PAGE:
Back from CeBIT, marketing and placement

If there is a message received in visiting CeBIT, is the fact that open source is everywhere and nowhere. Everywhere because inside most products on show it can be seen an underlying OSS component (be it linux, asterisk, Eclipse…) and nowhere because this was written nowhere (with some notable exceptions). The fact that a product has inside some open source parts is so common that nowadays is not differentiating anymore; and this brings the second thing that I observed: the Linux part of CeBIT was sad and gave little value to the companies (and OSS communities) exposing there. For example, the OpenBravo stand was nice and filled with knowledgeable people, but would probably gained much more attention in the ERP pavillion; the same applies to Zimbra and the other (few) companies that were using the “free software” card ahead of that of what their product was for.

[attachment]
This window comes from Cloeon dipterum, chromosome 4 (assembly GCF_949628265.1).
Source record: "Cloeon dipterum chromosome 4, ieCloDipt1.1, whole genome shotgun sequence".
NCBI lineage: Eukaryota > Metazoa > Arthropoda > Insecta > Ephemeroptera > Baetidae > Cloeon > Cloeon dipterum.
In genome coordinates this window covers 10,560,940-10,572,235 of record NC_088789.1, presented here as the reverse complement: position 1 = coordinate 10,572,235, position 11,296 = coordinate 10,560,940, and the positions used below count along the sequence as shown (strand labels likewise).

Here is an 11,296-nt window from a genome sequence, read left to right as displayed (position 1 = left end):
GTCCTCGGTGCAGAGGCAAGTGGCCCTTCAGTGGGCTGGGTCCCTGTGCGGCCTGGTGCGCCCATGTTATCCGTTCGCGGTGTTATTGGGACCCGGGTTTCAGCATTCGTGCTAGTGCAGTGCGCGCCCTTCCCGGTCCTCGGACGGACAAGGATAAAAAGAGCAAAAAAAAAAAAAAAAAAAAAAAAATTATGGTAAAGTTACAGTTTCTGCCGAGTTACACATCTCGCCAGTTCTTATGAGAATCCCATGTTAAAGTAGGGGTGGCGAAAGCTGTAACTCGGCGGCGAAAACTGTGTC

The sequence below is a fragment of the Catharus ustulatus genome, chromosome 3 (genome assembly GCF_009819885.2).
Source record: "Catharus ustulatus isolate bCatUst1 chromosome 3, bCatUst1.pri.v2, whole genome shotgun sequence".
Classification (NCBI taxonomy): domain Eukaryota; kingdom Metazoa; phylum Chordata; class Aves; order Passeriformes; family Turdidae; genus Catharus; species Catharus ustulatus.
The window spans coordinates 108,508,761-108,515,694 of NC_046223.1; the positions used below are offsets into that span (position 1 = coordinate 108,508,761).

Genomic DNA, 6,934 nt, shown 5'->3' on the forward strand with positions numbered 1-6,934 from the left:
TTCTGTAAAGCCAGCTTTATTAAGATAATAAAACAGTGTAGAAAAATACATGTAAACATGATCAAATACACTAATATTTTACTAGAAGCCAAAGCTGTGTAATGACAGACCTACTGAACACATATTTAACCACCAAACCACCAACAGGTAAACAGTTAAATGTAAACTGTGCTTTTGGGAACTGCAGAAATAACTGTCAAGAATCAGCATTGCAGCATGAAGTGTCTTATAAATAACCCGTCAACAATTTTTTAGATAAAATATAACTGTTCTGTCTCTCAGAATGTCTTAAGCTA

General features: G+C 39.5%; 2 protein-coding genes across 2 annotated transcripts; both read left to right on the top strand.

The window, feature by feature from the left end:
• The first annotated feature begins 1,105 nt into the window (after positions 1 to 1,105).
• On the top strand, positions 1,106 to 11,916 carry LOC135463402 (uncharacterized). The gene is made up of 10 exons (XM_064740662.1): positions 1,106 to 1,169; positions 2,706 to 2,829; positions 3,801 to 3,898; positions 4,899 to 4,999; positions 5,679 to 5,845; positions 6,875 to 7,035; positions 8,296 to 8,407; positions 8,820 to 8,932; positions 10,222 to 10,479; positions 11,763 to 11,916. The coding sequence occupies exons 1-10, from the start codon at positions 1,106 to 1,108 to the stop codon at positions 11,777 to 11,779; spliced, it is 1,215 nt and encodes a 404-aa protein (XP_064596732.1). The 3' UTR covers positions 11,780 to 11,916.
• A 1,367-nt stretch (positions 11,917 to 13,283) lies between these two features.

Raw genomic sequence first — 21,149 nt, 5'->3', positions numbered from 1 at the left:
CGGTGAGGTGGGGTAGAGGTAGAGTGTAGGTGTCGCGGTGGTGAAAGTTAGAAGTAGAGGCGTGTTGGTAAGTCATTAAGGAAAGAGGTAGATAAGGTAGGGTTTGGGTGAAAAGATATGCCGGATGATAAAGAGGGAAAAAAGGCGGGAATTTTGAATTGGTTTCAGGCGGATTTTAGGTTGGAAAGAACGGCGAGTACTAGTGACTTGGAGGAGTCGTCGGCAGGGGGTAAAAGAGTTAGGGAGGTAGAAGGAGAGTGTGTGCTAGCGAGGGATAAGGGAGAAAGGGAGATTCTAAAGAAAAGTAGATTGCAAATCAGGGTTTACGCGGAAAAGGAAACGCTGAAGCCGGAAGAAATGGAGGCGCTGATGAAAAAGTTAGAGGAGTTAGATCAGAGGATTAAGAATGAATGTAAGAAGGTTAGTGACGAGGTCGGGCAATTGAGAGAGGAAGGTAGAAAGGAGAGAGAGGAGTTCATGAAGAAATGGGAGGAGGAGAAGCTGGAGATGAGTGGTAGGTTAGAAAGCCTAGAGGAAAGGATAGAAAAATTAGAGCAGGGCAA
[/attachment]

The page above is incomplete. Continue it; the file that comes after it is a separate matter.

I believe that this self-segregation is counterproductive, as the main objective of a company looking for a solution to an IT problem is (not surprisingly) to find a solution, and then later prioritizing requirements and features (including ethical and economic ones) to decide if the adoption process can continue. In fact, I had the opportunity to see two companies presenting more or less the same service (based on OSS), one in the IT infrastructure pavilion and one in the Linux stand, and the difference in terms of people stopping by was quite noticeable, with the Linux one getting 2/3 times less people than the other. It may make sense to have a separate “community” part of CeBIT for those project that still have no significant commercial backings, or that prefer to show themselves in a “pure” way (in this sense, I appreciated the enthusiasm of the people at KDE, Scribus, Gnome, and Amarok), but not for companies: OSS is a differentiator in the long term, but cannot be the only thing you promote at your stand.